In FIG. 6 there is illustrated another exemplary automatic controller which is used in conjunction with a conventional (mechanical) primary flight control system instead of a flight control system which is operated by electrical signals (fly-by-wire) or by light signals (fly-by-light) as in the previous embodiments. There is shown in FIG. 6 a conventional yaw control system which includes a mechanical link, identified by the number 90, between the pilot's rudder pedals 92 and conventional rudder Power control actuators (PCAs) 94. A conventional rudder ratio changer is part of the mechanical link 90. Secondary servoactuators 96 are used for autoland rollout guidance ("parallel" servos), and secondary servoactuators 98 are used for yaw damping ("series" servos). The outputs from parallel servos 96 feed downstream to the PCAs 94 and back upstream to the pilot's rudder pedals through the mechanical link 90. On the other hand, the outputs from the series servos 96 feed only downstream to the PCAs 94 via a mechanical summer 97, and are "invisible" to the pilot through his rudder pedals 92. Conventional servoactuator/PCA position transducers 100 produce actuator position signals, which may be transmitted through a filter 102 and gain block 104 to a downstream adder 106. This provides a crossfeed from the yaw axis to the roll axis which can aid the aircraft in holding its track angle when a rudder deflection is made.
Also shown in FIG. 6 is a conventional roll control system including a mechanical link between the aircraft's roll controller 110 (typically a wheel or stick) and PCAs 112 which operate ailerons on both wings of the aircraft. The outputs from conventional parallel autopilot servos 114 provide control inputs to the PCAs 112 from the aircraft autopilot (not shown). Also connected to the aileron PCAs 112 are series roll servos 116. A conventional fly-by-wire spoiler control system 118 is shown, but not described, in the illustrated embodiment of FIG. 6. An electrical path 134 is provided for feeding signals from roll controller transducers 136 to the fly-by-wire spoiler control 118. The invention may be applicable to several variations of the conventional control system shown.
The present embodiment provides a controller for automatically commanding the roll control surfaces (e.g. ailerons) to move in such a manner so as to cause the aircraft to maintain its track angle while the aircraft is in an asymmetric flight condition during a decrab maneuver or engine out condition. The automatic controller includes a crossfeed path, indicated at 120, from the rudder pedals 92 via a transducer 122, filter 124, and gain stage 126. Gain stage 126 generates a roll control surface bias signal due to Pedal induced sideslip in a manner similar to the manner by which gain block 38 generated a roll angle bias signal described with reference to FIG. 3. The roll control surface bias signal due to pedal is fed through the adder 106. The resulting roll control surface bias signal is fed downstream to the fly-by-wire spoiler control 118 via a path 130, to the series roll servo 116 via a path 132, and/or to the autopilot parallel servos 114.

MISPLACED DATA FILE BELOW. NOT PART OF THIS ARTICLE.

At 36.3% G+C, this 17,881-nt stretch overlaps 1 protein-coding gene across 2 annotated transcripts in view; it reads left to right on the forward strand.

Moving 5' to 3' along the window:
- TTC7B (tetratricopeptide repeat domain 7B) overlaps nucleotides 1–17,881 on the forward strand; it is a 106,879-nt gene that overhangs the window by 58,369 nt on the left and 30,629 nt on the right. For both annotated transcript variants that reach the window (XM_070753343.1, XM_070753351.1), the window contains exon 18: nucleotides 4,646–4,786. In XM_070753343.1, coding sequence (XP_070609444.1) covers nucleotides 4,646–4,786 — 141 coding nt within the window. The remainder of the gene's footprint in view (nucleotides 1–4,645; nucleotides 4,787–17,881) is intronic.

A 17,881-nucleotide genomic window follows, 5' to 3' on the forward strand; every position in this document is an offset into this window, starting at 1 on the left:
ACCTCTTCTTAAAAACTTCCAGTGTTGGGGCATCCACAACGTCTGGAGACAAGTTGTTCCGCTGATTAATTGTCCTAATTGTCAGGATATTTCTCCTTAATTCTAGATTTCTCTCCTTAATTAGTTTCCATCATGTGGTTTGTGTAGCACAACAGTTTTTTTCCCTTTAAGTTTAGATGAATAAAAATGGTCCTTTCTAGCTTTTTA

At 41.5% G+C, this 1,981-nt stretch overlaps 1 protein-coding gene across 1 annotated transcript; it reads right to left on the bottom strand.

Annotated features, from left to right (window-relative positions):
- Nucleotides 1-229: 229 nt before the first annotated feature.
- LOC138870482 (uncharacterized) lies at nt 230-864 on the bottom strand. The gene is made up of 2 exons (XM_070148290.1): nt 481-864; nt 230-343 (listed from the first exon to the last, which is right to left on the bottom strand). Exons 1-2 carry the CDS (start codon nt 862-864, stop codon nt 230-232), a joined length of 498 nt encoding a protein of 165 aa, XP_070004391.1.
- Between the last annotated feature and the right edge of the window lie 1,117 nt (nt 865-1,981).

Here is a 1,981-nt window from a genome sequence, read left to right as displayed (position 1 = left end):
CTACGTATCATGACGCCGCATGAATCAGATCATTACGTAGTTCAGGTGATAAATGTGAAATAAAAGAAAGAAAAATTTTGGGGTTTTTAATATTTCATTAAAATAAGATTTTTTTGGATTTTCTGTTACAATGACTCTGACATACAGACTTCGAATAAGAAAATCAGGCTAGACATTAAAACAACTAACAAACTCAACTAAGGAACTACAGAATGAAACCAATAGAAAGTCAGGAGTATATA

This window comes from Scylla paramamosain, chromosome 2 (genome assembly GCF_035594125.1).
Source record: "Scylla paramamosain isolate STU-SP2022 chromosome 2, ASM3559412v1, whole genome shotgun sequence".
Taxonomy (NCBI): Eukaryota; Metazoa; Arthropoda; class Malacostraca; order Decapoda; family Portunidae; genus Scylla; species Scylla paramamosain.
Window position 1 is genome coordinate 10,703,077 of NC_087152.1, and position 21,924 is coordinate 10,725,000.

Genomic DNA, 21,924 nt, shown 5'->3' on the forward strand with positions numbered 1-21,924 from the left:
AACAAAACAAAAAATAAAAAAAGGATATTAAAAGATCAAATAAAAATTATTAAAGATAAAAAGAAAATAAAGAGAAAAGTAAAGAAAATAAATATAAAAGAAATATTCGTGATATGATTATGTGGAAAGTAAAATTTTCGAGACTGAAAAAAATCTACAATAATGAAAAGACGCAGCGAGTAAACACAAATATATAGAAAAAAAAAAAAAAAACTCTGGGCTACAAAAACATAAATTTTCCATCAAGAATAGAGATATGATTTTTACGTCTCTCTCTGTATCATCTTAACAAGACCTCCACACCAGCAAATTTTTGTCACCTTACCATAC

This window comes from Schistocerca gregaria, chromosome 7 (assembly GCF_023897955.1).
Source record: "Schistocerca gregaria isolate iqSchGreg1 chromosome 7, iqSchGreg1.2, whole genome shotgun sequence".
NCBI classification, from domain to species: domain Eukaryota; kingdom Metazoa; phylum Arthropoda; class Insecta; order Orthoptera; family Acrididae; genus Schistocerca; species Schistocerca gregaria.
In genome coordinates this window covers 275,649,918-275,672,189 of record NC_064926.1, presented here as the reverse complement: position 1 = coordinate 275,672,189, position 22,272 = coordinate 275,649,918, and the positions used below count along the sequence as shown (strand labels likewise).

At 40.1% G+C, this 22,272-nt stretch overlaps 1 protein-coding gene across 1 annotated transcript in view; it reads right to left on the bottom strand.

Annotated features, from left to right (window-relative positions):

An engine-out control augmentation (ECA) controller may be provided to generate rudder commands for countering any yawing moment arising from a noncenterline engine-out condition. More specifically, the ECA controller includes a control block 140 which functions in the same manner as the control block 74 of FIG. 3. The signal output from the control block 140 has paths leading to the servos 96 and/or 98, as well as a crossfeed through the filter 102 and to the gain block 104 for generating a roll control surface bias signal due to operation in an engine out condition. Gain block 104 functions in a similar manner to gain block 76 described with reference to FIG. 3. This provides automatic control for commanding the roll control surfaces to move in such a manner as to cause the aircraft to maintain its track angle, while the engine-out compensation control counters the yawing moment resulting from a noncenterline engine failure.
Additional embodiments are possible for other variations in the primary control system, e.g. mechanical control on one axis and fly-by-wire control on the other axis. Therefore, while certain exemplary embodiments of the invention have been described in detail, it should be understood that further variations and modifications can be made within the spirit and scope of the invention as defined in the appended claims.
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|U.S. Classification||244/183, 701/16, 244/184|
|May 1, 1989||AS||Assignment|
Owner name: BOEING COMPANY, THE, A CORP. OF DE, WASHINGTON
Free format text: ASSIGNMENT OF ASSIGNORS INTEREST.;ASSIGNORS:NADKARNI, ARUN A.;SANKRITHI, MITHRA M.K.V.;REEL/FRAME:005082/0602
Effective date: 19890117
|Mar 24, 1995||FPAY||Fee payment|
Year of fee payment: 4
|Jun 6, 1995||REMI||Maintenance fee reminder mailed|
|Apr 28, 1999||FPAY||Fee payment|
Year of fee payment: 8
|Apr 28, 2003||FPAY||Fee payment|
Year of fee payment: 12